40 Eye-Opening Vintage Public Health Posters From The 1940s

Published March 16, 2016
Updated November 6, 2019

These vintage posters come from a time when syphilis was rampant, and people were expected to eat their eggs and cheese every day.

If you’re going to invoke hyperbole, it might as well be in the name of public health — at least that was the logic of public health workers in the early-to-mid 20th century. Reminiscent of propaganda posters, these occasionally (unintentionally) funny vintage posters actually made quite an impact on everything from slowing the spread of infectious disease, to bringing home the importance of vaccinations:

Vintage Health Posters Syphilis Crippler Copy
Before the widespread use of antibiotics, syphilis plagued the world for centuries. Starting in the 1930s, public health posters promoting the prevention and early detection of the STD became widespread.

Vintage Health Posters Shame Too Long
Campaigns sought to achieve early detection — in part by downplaying the shame of contracting the disease.

Vintage Health Posters Children Dinosaurs
Passage of the disease from mother to child was very common, making it vital to educate the public on the risk it posed to children — as well as the fact that a cure had been found in penicillin (albeit too late for the dinosaurs, apparently).

Vintage Health Posters Tuberculosis March
Tuberculosis is another highly contagious bacterial disease spread through the air — apparently by breathing, coughing, laughing, or speaking.

Vintage Health Posters Swim Shark
Swimming is a great exercise that can keep you healthy if done in sanitary pools. It may also be an important skill in escaping the pneumonia shark.

Vintage Health Posters Points Hurdles
Tuberculosis posters encouraging testing were everywhere.

Vintage Health Posters Grades Together
Some TB campaigns even linked good health with good grades.

Vintage Health Posters Flower Obey
The well-meaning and colorful posters could be visually confusing, though; the imagery in the two shown here has nothing to do with prevention or treatment of the disease.

Vintage Health Posters Expecting Breastfeeding
The proper health of expectant mothers and infants were less understood subjects than they are today.

Vintage Health Posters Vaccination Lifelong
Education on vaccinations and children’s health and safety became very import topics of the public health system.

Vintage Health Posters Nurtured Firecrackers
Many public health educators used ridicule and fear to shame parents into proper child rearing habits, such as not letting them play with firecrackers...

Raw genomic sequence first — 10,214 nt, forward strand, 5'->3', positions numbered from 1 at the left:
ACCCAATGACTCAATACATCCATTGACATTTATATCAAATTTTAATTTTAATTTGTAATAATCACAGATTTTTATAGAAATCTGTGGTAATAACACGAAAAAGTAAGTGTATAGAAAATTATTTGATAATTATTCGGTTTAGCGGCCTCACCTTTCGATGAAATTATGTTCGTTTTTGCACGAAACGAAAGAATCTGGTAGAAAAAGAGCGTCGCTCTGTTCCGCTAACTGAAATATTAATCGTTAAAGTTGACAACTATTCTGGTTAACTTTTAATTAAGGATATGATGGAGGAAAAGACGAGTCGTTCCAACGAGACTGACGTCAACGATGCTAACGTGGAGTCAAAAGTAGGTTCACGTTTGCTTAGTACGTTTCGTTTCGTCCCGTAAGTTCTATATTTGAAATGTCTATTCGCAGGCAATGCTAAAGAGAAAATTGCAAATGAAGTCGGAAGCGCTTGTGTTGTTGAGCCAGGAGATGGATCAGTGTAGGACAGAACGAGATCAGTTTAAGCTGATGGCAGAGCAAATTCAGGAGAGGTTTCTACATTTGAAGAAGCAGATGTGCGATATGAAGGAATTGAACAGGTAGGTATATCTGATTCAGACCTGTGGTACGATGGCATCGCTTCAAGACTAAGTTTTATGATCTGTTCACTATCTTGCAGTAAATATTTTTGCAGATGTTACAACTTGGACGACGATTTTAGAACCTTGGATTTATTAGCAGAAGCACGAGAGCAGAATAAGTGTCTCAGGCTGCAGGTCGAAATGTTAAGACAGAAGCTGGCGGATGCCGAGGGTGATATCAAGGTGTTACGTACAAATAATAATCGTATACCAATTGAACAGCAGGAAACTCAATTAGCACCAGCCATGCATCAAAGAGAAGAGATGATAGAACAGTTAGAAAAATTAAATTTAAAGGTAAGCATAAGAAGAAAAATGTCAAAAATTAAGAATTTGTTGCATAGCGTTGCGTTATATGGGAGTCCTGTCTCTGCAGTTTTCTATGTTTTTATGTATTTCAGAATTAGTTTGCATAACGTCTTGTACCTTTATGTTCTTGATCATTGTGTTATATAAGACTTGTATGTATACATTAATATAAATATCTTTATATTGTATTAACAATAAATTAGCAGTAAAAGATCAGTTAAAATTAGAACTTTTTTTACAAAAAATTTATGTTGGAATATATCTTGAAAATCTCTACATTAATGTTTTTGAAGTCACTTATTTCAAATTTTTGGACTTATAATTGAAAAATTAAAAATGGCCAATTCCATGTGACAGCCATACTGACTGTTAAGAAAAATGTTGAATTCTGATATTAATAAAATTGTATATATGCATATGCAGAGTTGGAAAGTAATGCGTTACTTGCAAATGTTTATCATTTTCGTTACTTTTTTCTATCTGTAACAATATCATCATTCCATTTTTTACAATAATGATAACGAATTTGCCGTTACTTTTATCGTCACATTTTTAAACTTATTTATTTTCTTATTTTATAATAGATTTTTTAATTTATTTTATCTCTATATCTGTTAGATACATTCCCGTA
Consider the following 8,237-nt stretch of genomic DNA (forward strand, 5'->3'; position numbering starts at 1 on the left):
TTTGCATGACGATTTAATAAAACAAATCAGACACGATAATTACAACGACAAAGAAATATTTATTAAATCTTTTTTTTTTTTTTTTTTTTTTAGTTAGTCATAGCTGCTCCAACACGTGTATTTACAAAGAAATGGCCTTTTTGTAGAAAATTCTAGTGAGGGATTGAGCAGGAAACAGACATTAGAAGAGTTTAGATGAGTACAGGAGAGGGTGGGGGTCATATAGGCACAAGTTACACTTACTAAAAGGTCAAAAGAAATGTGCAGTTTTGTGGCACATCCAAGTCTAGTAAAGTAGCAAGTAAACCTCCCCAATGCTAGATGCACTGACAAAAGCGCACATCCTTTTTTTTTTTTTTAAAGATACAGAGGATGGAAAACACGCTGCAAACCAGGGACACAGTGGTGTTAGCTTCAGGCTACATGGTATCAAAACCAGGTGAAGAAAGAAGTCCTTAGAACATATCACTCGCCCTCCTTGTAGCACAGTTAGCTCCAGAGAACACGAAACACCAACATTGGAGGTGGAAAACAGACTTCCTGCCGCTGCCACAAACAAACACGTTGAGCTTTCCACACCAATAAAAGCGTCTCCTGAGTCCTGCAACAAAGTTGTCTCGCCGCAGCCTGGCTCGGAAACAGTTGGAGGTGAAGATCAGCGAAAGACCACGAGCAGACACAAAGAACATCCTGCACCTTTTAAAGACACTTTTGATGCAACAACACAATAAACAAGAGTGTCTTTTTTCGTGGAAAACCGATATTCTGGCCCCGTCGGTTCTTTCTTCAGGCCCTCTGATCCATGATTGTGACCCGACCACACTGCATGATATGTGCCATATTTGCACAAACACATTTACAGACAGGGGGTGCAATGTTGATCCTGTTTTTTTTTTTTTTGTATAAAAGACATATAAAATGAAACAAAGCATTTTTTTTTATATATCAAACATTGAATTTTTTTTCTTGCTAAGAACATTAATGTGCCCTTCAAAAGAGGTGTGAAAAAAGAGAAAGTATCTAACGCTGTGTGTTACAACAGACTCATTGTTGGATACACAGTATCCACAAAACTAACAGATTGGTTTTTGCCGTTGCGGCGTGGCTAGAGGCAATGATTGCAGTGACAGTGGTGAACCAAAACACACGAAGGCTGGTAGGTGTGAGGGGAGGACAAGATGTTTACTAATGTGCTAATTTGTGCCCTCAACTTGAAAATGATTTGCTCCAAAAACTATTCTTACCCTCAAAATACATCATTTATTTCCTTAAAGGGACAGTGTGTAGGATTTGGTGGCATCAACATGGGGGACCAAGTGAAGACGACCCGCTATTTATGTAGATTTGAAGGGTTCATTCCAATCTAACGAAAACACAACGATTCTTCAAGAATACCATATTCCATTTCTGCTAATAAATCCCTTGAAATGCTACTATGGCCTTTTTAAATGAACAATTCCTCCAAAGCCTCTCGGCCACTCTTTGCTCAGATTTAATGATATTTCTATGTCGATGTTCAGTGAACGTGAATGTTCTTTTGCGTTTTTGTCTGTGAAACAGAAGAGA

Vintage Health Posters Milk Eat
...or encouraging the consumption of dairy products.

Vintage Health Posters Fruit Balanced
Some of the advice was at least a little better than others, such as telling people to eat a balanced diet.

Vintage Health Posters John Vision
Public health activists also championed regular vision tests...

Vintage Health Posters Clean Swan
...as well as the connection between hygiene and health.

Vintage Health Posters Liberty Fight
Early public health posters presented cancer as a nemesis to be fought — a trend you still see today.

Vintage Health Posters Early Women
The posters also emphasized that early detection was critical to increasing the chances of survival.

Vintage Health Posters Kills Three
The posters also emphasized that while often terminal, there were multiple treatment options available, and that a cancer diagnosis did not always mean a death sentence.

Vintage Health Posters Bite Scratch
With a public generally uninformed about infection-related risks, public health workers underscored the dangers of everything — from dog bites to injuries in the work place.

Vintage Health Posters Sanitary Diptheria
Public education of toxoids such as the tetanus shot (as well as greatly improved home sanitation) also directly led to the decrease of fatal infections, such as diphtheria.

All posters here can be found in The Library of Congress Print and Photograph Catalog.

author
Erin Kelly
author
An All That's Interesting writer since 2013, Erin Kelly focuses on historic places, natural wonders, environmental issues, and the world of science. Her work has also been featured in Smithsonian and she's designed several book covers in her career as a graphic artist.
editor
Savannah Cox
editor
Savannah Cox holds a Master's in International Affairs from The New School as well as a PhD from the University of California, Berkeley, and now serves as an Assistant Professor at the University of Sheffield. Her work as a writer has also appeared on DNAinfo.
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Kelly, Erin. "40 Eye-Opening Vintage Public Health Posters From The 1940s." AllThatsInteresting.com, March 16, 2016, https://allthatsinteresting.com/vintage-public-health-posters. Accessed May 22, 2024.